Friday, 19 April 2013

Urban Food Festivals and Hospitable Cities

Joanne Hollows, Steve Jones and Ben Taylor's research on urban food festivals has recently been published in the Journal of Policy Research in Tourism, Leisure and Events.

The article examines urban food festivals, and in doing so it carries out a case study of Nottingham’s food and drink festival (NFDF). It contends that such festivals need to be understood in relation to local contexts, such as the reputation for alcohol-related disorder associated with Nottingham’s night-time economy. Rather than being used to attract tourism, NFDF was primarily directed at existing residents of Nottingham, where it sought to produce particular kinds of guests who would be able to invest in the city’s wider regeneration. Here, the article draws on recent academic work on hospitality in demonstrating how NFDF attempted to rebrand the city centre as a more hospitable place. It concludes by showing how visitors to NFDF exhibited a sense of generosity and pride, and argues that the meaning of urban food festivals cannot, therefore, simply be reduced to the logic of neoliberal governance.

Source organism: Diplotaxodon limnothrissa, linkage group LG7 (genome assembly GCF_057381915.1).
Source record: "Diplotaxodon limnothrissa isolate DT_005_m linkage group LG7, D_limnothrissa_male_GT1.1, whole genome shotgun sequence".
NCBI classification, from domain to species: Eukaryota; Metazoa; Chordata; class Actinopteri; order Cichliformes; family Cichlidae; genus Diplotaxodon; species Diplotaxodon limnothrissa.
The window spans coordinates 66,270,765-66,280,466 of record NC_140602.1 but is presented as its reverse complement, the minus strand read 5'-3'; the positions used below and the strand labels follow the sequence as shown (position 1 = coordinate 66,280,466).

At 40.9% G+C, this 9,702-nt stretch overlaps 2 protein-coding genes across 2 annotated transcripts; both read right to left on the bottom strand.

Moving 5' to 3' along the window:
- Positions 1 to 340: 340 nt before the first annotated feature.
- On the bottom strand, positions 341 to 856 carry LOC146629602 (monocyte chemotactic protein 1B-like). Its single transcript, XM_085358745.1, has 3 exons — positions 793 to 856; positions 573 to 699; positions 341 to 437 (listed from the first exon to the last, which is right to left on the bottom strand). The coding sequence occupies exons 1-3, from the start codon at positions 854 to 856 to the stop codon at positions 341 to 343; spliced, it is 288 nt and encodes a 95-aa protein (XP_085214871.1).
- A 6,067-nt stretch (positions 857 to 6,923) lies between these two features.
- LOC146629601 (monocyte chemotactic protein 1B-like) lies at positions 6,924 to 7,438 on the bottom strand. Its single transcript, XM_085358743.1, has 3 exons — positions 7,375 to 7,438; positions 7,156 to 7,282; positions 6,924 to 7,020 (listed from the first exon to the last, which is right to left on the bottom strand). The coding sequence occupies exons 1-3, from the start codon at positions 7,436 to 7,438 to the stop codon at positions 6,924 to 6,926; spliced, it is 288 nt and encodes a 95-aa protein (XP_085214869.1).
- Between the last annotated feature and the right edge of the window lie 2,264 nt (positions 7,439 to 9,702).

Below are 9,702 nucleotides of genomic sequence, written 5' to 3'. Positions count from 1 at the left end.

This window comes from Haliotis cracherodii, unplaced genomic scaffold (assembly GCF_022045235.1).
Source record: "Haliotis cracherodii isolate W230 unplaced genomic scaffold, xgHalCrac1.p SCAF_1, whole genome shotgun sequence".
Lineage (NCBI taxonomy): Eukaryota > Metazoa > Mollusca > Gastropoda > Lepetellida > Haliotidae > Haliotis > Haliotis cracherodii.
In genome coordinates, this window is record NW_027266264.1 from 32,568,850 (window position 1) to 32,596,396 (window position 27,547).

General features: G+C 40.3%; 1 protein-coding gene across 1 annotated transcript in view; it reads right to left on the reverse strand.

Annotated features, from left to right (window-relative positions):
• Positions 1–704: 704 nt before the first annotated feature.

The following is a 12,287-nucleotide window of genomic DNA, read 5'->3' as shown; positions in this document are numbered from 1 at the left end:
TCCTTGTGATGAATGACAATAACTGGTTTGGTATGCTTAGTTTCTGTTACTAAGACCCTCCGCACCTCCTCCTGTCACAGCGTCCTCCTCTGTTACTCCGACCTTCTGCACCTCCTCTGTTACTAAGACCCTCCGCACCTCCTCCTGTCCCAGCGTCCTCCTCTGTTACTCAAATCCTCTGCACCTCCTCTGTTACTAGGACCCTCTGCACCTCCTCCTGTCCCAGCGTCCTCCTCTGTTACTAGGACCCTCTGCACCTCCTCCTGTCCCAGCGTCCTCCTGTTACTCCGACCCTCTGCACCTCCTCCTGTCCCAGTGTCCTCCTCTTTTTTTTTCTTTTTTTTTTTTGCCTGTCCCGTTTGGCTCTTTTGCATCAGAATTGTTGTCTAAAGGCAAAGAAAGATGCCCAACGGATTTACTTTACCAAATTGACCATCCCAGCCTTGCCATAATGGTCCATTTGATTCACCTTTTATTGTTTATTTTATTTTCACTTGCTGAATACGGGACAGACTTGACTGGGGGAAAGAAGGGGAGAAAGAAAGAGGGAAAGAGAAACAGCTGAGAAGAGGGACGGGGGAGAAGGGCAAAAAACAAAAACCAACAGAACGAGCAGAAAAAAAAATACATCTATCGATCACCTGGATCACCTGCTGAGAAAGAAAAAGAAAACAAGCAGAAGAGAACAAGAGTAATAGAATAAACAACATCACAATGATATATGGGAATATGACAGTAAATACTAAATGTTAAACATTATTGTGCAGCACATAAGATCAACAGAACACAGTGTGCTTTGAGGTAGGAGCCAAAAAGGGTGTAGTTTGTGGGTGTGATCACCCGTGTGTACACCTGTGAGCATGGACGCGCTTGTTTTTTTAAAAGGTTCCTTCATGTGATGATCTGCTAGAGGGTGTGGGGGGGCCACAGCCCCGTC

Joanne Hollows, Steve Jones and Ben Taylor with Kimberley Dowthwaite, 'Making Sense of Urban Food Festivals: cultural regeneration, disorder and hospitable cities', Journal of Policy Research in Tourism, Leisure and Events, 2013.  


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